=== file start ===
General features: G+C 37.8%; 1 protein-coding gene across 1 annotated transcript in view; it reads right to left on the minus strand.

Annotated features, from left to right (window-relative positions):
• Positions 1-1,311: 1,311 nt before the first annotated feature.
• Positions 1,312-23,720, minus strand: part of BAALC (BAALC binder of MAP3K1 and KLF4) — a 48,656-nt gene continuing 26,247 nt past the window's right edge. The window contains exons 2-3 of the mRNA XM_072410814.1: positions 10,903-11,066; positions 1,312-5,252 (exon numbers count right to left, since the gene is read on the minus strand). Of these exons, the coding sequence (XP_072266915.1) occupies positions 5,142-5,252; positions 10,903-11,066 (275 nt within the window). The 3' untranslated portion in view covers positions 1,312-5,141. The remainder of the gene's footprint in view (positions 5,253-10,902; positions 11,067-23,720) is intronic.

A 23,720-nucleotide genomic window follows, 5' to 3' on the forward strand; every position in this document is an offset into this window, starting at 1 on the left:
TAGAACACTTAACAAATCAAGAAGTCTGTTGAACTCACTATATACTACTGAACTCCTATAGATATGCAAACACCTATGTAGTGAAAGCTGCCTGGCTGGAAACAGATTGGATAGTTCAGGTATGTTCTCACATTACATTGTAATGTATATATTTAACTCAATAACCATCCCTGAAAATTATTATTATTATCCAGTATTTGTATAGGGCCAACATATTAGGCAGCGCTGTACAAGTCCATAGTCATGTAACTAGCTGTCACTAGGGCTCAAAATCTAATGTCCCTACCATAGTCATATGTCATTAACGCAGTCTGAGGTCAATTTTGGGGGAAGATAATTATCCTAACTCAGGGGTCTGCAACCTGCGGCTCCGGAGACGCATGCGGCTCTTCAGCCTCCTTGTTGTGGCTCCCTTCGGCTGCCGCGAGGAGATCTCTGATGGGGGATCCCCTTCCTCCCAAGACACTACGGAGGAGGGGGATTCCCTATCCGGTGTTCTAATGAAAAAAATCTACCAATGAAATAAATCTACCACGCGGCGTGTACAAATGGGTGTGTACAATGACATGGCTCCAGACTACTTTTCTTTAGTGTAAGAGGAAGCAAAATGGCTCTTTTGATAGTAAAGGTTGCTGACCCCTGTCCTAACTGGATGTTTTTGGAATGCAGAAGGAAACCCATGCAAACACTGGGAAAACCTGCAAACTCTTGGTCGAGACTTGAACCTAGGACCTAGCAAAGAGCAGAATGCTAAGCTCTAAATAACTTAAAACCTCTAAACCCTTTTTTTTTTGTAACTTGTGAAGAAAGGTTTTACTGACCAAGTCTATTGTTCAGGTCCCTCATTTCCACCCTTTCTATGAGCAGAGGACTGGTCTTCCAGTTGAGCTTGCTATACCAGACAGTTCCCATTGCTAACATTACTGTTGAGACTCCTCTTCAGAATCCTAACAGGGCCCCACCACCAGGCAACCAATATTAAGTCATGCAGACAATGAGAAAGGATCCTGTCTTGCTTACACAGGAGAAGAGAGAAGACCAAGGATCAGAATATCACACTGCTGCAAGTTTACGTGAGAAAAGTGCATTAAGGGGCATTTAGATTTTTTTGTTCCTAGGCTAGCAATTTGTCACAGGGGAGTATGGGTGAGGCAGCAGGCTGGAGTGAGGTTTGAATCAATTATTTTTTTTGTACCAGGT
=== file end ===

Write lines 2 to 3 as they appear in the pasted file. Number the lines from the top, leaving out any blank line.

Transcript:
Annotated features, from left to right (window-relative positions):
• Positions 1-1,311: 1,311 nt before the first annotated feature.